Usually, companies close their annual accounts in December, which means that it is then that they calculate the profit or loss they have achieved with their business over a whole year.


If it has obtained a benefit, the company must decide what part of those profits it will distribute among its shareholders, which will be voted on by shareholders in a meeting that they hold at least once a year called the General Shareholders’ Meeting.

Ordinary and extraordinary dividends

It is not necessary to deliver the dividend in a single payment. Thus, in the last months of the year, companies have approximate ideas of ​​the result of there activity. So it can decide to anticipate a part of the dividend. For example, from September, companies’ can choose to pay a dividend on an account of the result of that same year. Once the annual reports are closed, and with the certainty of the benefit obtained, the company can pay a complementary dividend.

This type of dividends is ordinary dividends since they are obtained by sharing the profit that the company has achieved in what is its main activity.

However, sometimes, companies can also earn money with unusual activities. For example, a company whose business consists of selling clothes through a network of stores can obtain an extraordinary benefit from the sale of one of its stores. If you decide to distribute that benefit among your shareholders, you will do so through the payment of an extraordinary dividend, which indicates that it is an exceptional payment and is not expected to continue in the coming years.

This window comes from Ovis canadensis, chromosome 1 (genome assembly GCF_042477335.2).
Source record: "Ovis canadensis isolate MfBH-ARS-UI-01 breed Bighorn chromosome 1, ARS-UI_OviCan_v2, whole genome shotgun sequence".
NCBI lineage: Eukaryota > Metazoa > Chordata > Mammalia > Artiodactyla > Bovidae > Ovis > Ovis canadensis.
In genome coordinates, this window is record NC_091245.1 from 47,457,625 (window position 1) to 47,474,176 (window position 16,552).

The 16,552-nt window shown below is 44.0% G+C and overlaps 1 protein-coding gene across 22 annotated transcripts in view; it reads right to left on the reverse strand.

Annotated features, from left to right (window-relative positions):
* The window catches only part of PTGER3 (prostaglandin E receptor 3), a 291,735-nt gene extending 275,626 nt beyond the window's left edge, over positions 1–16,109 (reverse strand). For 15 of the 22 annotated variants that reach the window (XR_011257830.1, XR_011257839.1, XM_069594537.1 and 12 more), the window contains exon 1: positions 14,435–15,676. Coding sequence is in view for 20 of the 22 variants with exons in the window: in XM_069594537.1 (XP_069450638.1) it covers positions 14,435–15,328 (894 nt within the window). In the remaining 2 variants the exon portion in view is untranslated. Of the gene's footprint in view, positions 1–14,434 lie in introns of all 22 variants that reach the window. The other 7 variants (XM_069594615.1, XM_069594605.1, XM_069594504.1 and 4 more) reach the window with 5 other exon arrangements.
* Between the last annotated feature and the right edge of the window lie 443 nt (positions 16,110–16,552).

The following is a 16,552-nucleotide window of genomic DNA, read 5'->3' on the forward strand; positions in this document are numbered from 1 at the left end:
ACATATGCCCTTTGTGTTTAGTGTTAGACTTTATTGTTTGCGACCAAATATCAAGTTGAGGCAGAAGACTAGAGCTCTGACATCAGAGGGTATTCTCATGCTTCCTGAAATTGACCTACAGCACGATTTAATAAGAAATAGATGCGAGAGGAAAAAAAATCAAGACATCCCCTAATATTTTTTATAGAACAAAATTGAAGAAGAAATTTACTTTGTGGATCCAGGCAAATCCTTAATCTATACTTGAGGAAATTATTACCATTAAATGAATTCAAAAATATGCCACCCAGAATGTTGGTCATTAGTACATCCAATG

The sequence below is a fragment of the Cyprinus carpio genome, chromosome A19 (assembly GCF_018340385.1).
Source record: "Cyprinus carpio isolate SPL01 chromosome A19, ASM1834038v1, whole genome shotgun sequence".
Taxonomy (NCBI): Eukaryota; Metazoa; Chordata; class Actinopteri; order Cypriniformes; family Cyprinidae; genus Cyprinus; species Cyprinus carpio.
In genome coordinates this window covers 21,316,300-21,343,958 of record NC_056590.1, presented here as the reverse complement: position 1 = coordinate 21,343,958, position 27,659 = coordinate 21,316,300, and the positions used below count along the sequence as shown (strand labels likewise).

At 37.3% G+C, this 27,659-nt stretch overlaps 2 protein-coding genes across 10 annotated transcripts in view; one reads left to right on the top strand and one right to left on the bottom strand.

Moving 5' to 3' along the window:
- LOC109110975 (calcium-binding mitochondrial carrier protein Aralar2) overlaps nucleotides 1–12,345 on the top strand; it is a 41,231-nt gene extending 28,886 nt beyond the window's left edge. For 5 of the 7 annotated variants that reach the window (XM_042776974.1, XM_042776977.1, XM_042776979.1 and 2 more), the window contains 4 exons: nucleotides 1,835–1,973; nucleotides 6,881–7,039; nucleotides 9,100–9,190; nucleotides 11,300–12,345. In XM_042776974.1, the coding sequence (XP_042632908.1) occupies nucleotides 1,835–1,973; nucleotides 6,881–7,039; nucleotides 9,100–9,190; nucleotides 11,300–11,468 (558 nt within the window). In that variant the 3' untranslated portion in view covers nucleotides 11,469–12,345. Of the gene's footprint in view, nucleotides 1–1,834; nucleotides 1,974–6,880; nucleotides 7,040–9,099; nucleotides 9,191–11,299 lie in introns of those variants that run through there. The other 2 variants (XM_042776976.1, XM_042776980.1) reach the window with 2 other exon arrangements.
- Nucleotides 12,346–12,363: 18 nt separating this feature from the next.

In recent years, it has also been customary among Spanish companies to offer the flexible dividend, instead of paying the shareholder a cash dividend directly, they are offered the possibility of receiving more shares from the company itself.

It is also necessary to point out that dividends must be announced by the company well in advance of its payment. It is not only for the correct valuation of the shares in the market but also for the accurate assessment of other products such as futures and financial options.

Salary vs Dividends

There are reasons for internal management, coexistence with partners, and even taxation that determines if one should choose salary or dividend as compensation.